The CNT computer is a one-instruction-set computer, implementing the SUBNEG (subtract and branch if negative) instruction, inspired by early work in ref. 23. We implement the SUBNEG instruction because it is Turing complete and thus can be used to re-encode and perform any arbitrary instruction from any instruction-set architecture, albeit at the expense of execution time and memory space24, 25. The SUBNEG instruction is composed of three operands: two data addresses and a third partial next instruction address (the CNT computer itself completes the next instruction address, allowing for branching to different instruction addresses). The SUBNEG instruction subtracts the value of the data stored in the first data address from the value of the data stored in the second data address, and writes the result at the location of the second data address.

The next instruction address is calculated to be one of two possible branch locations, depending on whether the result of the subtraction is negative. The partial next instruction address given by the present SUBNEG instruction omits the least significant bit. The least significant bit is calculated by the CNT computer, on the basis of whether the result of the SUBNEG subtraction was negative. This bit, concatenated with the partial next instruction address given in the SUBNEG instruction, makes up the entire next instruction address. A diagram showing the SUBNEG implementation is shown in Fig. 1a.

Figure 1: SUBNEG and program implementation.
SUBNEG and program implementation.
a, Flowchart showing the implementation of the SUBNEG instruction. b, Sample program on CNT computer. Each row of the chart is a full SUBNEG instruction. It is composed of two data addresses and a partial next instruction address. The (omitted) least significant bit (LSB) of the next instruction address is calculated by the arithmetic unit of the CNT computer, and the most significant bit (MSB) of the next instruction address indicates the running program, either a counter or bubble-sort algorithm in this instance.

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As our operating system, we implement non-pre-emptive multitasking, whereby each program performs a self-interrupt and voluntarily gives control to another task26. To perform this context switch, the instruction memory is structured in blocks, and each block contains a different program. To perform the self-interrupt, the running program stores a next instruction address belonging to a different program block; thus, the other program begins execution at this time. During the context switch, the CNT computer updates a process ID bit in memory, which indicates the program running at present. An example of the operating system running two different programs concurrently is shown in Fig. 1b.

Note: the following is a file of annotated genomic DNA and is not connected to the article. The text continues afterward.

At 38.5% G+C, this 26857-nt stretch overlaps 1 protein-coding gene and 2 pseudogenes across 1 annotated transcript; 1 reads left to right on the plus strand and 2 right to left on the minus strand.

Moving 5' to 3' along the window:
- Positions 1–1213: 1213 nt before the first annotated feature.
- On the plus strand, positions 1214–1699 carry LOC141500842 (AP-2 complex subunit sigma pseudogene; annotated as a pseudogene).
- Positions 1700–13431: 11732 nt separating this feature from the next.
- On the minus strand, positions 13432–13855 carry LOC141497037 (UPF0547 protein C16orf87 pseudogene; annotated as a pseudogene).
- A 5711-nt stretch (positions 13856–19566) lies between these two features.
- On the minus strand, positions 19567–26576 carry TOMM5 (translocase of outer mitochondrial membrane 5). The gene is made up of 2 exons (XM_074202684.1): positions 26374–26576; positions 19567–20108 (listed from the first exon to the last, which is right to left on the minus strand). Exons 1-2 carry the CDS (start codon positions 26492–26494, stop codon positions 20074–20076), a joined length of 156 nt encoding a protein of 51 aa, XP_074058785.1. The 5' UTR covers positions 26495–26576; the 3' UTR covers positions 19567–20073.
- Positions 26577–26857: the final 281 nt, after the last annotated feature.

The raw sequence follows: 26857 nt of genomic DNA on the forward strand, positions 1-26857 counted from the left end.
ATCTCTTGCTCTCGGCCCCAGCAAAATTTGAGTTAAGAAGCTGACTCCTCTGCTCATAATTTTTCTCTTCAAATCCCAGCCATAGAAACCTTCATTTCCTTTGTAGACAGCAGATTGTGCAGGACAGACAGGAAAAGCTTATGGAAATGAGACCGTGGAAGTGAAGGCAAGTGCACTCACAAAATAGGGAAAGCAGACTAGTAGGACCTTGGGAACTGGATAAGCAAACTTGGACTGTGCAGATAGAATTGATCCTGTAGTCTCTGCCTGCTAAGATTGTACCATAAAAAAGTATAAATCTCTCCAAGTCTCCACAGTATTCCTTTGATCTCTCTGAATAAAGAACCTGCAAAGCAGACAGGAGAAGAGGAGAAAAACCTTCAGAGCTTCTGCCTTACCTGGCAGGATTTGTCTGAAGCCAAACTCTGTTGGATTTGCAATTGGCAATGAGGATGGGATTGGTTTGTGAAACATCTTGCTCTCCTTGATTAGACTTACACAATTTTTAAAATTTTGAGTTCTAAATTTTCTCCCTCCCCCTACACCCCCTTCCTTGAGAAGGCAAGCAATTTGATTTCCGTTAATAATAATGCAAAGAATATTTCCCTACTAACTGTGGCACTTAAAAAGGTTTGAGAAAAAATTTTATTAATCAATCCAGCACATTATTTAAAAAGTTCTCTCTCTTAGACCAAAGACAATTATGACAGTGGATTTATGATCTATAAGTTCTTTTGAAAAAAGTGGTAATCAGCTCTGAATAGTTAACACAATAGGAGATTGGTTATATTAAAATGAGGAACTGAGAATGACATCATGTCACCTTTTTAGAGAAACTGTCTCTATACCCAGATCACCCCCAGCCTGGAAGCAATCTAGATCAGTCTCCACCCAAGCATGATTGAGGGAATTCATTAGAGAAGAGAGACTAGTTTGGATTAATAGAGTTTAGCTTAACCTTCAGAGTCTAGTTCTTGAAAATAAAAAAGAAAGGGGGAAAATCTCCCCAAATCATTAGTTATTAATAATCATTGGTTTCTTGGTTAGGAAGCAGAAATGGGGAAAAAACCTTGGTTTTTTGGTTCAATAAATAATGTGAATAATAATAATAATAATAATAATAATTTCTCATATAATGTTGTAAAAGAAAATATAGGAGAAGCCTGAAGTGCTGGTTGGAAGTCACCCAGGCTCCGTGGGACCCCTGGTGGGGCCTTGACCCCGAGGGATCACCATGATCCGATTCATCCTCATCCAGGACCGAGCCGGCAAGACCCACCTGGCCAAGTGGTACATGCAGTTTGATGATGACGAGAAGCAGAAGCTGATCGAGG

The circuitry of the CNT computer is entirely composed of CNFETs, and the instruction and data memories are implemented off-chip, following the von Neumann architecture and the convention of most computers today. The off-chip memories perform no operation other than performing a single read or a single write in a clock cycle. The address, data (for write), and read and write enable signals are provided by the CNT computer; the values, once read, are stored in D-latches in the CNT computer, built entirely using CNFETs. A full schematic of the CNT computer is shown in Fig. 2a. The CNT computer performs four tasks.

Figure 2: Schematic of CNT computer.
Schematic of CNT computer.
a, Schematic of the entire CNT computer, composed of the four subunits: instruction fetch, data fetch, arithmetic operation and write-back. All components apart from the memory are implemented entirely using CNFETs. CLK1–CLK3, Clock1–Clock3; D, D-latch input; Q, D-latch output; G, D-latch clock; RD_en, read enable (instruction memory); WR_en, write enable (instruction memory); RD_A_en, read enable address A (data memory); RD_B_en, read enable address B (data memory); Data_in, data for data memory write. b, Timing diagram of the CNT computer. The lines show the waveforms corresponding to each signal; of particular note are the transitions of the lower five signals with respect to the clock signals.

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(1) Instruction fetch: this task supplies instruction memory with the address to read. On the first clock (Clock1), the SUBNEG instruction is read from the instruction memory and saved in a bank of ten D-latches. The SUBNEG instruction contains the partial next instruction address (as explained above), and the addresses of the two single-bit data values to operate on (represented as [A] and [B], both of which comprise three bits).

(2) Data fetch: this task supplies the data memory with the addresses given by the SUBNEG instruction to read. On Clock1, the first data address ([A]) is read and the value is saved in a D-latch. On the second clock (Clock2), the second data address ([B]) is read and the value is saved in another D-latch.

(3) Arithmetic operation: this task performs the computation (subtraction and comparison with zero) on the two data values supplied by the data-fetch unit.